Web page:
A great company can still be a bad investment if you pay too much for it. That's exactly the situation today with Realty Income (O 0.91%). But it's not the case for every net lease real estate investment trust (REIT). If you'd like to add a solid dividend-paying property owner to your portfolio, then you'd probably be better off skipping high-priced Realty Income and taking a look at this pair of net lease REITs instead.
There are no two ways about it: Realty Income is a great company. For starters, the net lease business model underpinning its business is relatively low risk. Essentially, the REIT owns properties for which its tenants are responsible for most of the operating costs. It has a huge portfolio of nearly 6,000 properties spread across 49 states. Although roughly 80% of its rents come from retail tenants, it has long-term leases and a long history of maintaining occupancy in the high 90% range. And it has an investment-grade-rates balance sheet.
If that isn't enough to entice you, it has increased its dividend, which is paid monthly, every year for 27 consecutive years. Within that streak is another one: Realty Income has upped its dividend every quarter for 85 consecutive quarters. And there are likely to be more increases to come, because based on the company's estimate for 2019 adjusted funds from operations (FFO), its payout ratio is a reasonable 80% or so. Over the last decade, dividend growth has averaged around 4.5%, enough to keep the buying power of dividends ahead of the historical growth rate of inflation.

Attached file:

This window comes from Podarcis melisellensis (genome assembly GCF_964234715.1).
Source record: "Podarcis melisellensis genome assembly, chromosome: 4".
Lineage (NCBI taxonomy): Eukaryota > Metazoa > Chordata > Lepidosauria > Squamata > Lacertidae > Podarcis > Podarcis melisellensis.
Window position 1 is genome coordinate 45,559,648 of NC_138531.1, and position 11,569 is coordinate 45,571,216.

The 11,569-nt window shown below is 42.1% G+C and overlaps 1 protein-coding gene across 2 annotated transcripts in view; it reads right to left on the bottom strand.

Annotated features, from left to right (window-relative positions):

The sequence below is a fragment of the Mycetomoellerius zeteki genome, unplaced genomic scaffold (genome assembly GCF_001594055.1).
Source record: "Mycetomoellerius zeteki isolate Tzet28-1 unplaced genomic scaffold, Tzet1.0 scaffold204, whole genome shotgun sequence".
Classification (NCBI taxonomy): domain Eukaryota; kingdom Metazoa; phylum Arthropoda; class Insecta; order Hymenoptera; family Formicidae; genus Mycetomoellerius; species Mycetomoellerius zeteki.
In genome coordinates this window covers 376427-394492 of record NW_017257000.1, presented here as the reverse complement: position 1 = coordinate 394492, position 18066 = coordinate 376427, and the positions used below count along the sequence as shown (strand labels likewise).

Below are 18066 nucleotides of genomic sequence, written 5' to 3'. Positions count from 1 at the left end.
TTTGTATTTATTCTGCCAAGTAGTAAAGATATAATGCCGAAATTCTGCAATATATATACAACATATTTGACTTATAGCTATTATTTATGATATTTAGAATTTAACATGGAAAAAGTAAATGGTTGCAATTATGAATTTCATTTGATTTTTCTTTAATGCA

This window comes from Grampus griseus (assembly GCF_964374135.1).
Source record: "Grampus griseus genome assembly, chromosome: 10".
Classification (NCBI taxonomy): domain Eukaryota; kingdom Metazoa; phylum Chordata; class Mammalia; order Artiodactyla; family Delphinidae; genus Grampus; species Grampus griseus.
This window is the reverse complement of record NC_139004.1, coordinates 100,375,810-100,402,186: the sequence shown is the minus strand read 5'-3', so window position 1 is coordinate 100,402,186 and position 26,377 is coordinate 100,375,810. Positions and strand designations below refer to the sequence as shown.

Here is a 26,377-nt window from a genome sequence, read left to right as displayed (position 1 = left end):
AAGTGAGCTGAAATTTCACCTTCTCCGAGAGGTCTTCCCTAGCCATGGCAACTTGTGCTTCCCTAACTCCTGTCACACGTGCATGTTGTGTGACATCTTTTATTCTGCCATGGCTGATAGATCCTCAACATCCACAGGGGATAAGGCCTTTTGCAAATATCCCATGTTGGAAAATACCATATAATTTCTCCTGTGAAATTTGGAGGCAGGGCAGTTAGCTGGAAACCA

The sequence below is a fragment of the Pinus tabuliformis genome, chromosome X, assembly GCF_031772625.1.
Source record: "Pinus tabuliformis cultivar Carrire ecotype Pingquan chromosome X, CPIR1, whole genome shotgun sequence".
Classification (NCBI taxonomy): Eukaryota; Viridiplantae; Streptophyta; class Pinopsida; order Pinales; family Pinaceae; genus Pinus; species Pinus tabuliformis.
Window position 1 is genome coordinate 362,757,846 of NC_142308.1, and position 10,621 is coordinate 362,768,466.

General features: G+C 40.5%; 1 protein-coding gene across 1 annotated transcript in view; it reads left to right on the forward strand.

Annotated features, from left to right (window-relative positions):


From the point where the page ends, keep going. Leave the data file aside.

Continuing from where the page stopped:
So what's the problem? Everyone knows just how great Realty Income is, and the price has been bid up accordingly. The yield is a miserly 3.7%, near the lowest levels ever for the REIT. The trailing price-to-AFFO ratio is a hefty 21 times. Its price-to-projected 2019 AFFO ratio is equally elevated at 20.5 times, assuming management can hit the high end of its guidance range. Those are numbers you'd expect to see from a growth company, not a tortoise-like income stock built to return value to shareholders via a slow and steadily growing dividend stream. (Realty Income actually calls itself the "monthly dividend company"!) It's a great REIT for sure, but investors would be better off keeping it on their wish list than buying it today.
Some other options
However, that doesn't mean you need to avoid the net lease space altogether. There are other options to consider, like W.P. Carey (WPC 0.60%) and VEREIT (VER). There are notable differences here, but if you get to know the businesses a little better, you're likely to find that one or both could fit well in your income portfolio today.
Carey is one of the oldest net lease players in the business. For a long time, it operated with a fairly complex structure, including structuring itself as a limited partnership and running an asset management business that created and managed nontraded REITs. It's converted to a REIT and is nearly done closing down the asset management division. At this point, it's really a boring old net lease REIT with a high occupancy rate.
While smaller than Realty Income, with a portfolio of around 1,200 properties, it has an incredible track record of its own. To cut to the chase for dividend investors, Carey has increased its dividend every year for 22 consecutive years, with an annualized growth rate of around 7% over the past decade. The dividend has grown more slowly in recent years, but that's partly because of management's opportunistic approach. It only likes to invest when it thinks it can get a bargain and, further, prefers to originate its own leases so it can dictate the lease terms.